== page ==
Amazing Whale Watching Sightings Reported On Hornblower Cruises
By Rebecca Milkey, Southern California Director of Marketing
Successful Sightings and Statistics from Hornblower Captains, Crew and Volunteer Whalers from San Diego Natural History Museum
Percentage of Cruises that Hornblower successfully spotted whales* this summer Season : 99%
173 Blue Whales
9 Blue: Cow and Calf Pairs
29 Humpback Whales and 3 Breaches (photographed*)
12 Fin Whales
7 Minke Whales
20,750 Common Dolphin
47 Risso Dolphins
13 Hammerhead Sharks
5 Mola Mola or Ocean Sunfish
5 Flying Fish
3 Brown Booby, Blue-Footed Booby and 1 Masked Nazca Booby (rare)
*Hornblower guarantees that you see a whale, of any kind on seasonal whale cruises.
*Many more nonphotographed Humpback whale breaches.
Miscellaneous sightings on Whale Watching– Bottlenose Dolphins, Pacific White Sided Dolphins, Marlin, Sea turtle, school of Tuna, Elephant Seal, Cormorants, sea lions, Brown Boobies, sea lions, and seals
The San Diego whale watching scene is robust and exciting and each year it gets more fabulous as whale populations increase and variety of whales species show up. The nuances that have come with our climate change too have affected whale watching success and diversity.
Add up the experience of just four of our whale watching captains for 100 years of professional whale watching experience. Their passion for this cruise experience is exciting to watch. I read their Official Events reports and Customer Service surveys to see how much fun they have out there with our guests from all over the world.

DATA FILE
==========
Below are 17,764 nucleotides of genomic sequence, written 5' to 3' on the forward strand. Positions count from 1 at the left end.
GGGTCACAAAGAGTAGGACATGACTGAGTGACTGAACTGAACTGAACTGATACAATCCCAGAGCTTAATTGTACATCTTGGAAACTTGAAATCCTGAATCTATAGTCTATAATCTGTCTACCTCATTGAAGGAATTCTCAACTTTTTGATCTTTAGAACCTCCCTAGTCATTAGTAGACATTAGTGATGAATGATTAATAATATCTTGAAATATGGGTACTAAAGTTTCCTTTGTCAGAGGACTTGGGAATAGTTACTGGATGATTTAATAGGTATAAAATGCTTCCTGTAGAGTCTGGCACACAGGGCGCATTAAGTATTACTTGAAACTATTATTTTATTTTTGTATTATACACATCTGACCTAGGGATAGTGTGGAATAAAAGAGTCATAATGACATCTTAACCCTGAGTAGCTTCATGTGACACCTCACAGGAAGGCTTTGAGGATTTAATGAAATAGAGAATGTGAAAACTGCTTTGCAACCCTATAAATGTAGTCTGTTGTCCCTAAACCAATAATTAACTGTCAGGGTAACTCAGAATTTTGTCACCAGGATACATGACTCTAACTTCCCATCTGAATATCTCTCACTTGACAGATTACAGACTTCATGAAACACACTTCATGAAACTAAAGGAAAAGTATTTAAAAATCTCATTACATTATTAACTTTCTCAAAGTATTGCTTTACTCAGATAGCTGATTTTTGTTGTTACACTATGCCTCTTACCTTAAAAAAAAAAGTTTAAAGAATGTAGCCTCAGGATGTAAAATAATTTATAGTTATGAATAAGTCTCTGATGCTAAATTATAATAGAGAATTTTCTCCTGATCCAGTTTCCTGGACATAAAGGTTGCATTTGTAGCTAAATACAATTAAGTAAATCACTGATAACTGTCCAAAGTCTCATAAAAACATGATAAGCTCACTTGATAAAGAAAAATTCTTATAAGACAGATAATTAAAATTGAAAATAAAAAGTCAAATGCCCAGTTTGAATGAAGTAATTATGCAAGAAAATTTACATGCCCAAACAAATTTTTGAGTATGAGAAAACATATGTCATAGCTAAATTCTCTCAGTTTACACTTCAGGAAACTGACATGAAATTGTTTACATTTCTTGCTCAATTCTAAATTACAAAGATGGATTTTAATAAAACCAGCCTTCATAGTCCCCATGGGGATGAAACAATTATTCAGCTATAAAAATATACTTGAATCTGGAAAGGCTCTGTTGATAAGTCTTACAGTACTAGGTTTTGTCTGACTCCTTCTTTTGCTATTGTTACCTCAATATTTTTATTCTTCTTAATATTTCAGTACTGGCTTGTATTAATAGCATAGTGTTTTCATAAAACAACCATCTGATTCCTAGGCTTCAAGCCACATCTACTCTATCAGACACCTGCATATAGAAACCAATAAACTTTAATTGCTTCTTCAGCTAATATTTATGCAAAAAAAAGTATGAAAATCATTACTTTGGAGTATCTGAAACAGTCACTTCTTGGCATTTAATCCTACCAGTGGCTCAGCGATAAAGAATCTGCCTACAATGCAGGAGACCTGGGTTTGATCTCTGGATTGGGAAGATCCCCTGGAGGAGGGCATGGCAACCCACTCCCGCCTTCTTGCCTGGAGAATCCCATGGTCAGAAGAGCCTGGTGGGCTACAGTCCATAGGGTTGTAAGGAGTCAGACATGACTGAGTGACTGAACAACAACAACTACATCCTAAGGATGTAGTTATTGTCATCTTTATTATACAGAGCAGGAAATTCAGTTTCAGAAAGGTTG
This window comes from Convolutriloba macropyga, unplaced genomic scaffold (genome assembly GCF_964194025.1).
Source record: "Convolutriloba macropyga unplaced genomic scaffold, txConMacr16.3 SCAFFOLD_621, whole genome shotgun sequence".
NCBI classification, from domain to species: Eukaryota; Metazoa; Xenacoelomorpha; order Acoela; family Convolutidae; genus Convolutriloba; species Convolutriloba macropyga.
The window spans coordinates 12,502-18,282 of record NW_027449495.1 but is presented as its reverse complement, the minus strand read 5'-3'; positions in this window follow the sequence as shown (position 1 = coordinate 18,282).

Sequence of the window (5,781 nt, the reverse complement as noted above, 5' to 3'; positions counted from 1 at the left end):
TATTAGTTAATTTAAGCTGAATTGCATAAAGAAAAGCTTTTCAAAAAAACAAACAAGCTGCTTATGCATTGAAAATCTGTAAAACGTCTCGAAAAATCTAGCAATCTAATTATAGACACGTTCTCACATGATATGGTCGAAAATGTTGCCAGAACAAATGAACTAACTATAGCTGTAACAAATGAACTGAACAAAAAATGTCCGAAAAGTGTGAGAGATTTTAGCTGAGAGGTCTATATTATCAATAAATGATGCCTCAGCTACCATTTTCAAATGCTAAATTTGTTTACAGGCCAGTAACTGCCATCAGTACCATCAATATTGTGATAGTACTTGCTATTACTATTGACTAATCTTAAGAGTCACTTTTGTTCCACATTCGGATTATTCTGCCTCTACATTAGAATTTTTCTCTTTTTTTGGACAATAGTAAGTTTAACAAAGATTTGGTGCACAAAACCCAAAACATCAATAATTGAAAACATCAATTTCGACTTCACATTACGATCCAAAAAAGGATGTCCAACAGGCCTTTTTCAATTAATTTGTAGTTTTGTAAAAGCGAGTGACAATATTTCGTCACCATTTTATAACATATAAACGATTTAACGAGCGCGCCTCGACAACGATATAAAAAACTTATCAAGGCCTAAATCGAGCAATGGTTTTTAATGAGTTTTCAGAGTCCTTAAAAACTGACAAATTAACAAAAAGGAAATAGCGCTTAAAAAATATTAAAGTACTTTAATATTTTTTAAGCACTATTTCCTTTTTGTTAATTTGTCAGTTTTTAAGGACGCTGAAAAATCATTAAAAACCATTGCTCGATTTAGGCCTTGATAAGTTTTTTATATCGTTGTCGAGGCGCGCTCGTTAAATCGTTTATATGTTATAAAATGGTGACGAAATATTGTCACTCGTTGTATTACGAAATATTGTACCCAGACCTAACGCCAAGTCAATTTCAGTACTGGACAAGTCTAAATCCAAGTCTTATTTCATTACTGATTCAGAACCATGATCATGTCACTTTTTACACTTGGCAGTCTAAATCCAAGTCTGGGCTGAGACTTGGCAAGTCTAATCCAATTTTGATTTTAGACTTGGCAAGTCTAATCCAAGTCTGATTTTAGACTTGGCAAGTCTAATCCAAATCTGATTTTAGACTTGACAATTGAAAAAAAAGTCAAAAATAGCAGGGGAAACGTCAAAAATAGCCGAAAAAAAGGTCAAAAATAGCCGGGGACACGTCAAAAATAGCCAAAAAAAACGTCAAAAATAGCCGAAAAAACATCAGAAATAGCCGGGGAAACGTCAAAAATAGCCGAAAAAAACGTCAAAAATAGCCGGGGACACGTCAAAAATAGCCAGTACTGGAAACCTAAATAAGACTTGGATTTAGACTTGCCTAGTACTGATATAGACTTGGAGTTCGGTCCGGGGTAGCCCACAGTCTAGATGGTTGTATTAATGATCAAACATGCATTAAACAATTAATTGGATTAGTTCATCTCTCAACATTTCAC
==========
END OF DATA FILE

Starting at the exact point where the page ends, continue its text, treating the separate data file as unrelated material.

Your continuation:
Guests come from all over the world to visit San Diego. Hornblower hosts over 250,000 customers a year on all their cruises with about 65,000 on whale watching each year. Europeans from Italy, England, Germany, Ireland and Spain have been aboard, Canadians. (see whale reports for lists of international visitors)
Our volunteer docents called “whalers” from the San Diego Natural History Museum are dedicated professionals, setting our experience apart from other whale watching companies. Whalers dressed in yellow slickers cruise aboard each of the Hornblower whale watching cruise to interact with all our guests and show off reference materials, maps and even whale baleen to the families and children make the experience more educational and interesting. Some of the whalers have been volunteering on Hornblower for 10 years with the museum. We are lucky to share their wisdom, time and experience.
Hornblower Respects Marine Life:
Hornblower have developed a set of best practices for safe whale watching. We also have similar guidelines for operation near dolphin, and migratory birds. Our Captains are trained to operate properly with all of the different species we encounter, as they all behave differently.
Blue Whales are unique in that they often stay in one spot and sound for lengthy periods, usually coming up in the same area. But since they are not on a steady and predictable course like the Gray Whales, the usual technique is to get in the area and sit still. Often, they are curious, so if they do approach the boat, we make a point to stay out of gear until they are safely away. In all cases, we do not condone harassment of the whales, including chasing them or trying to get too close. We will reinforce this policy with all of our Captains.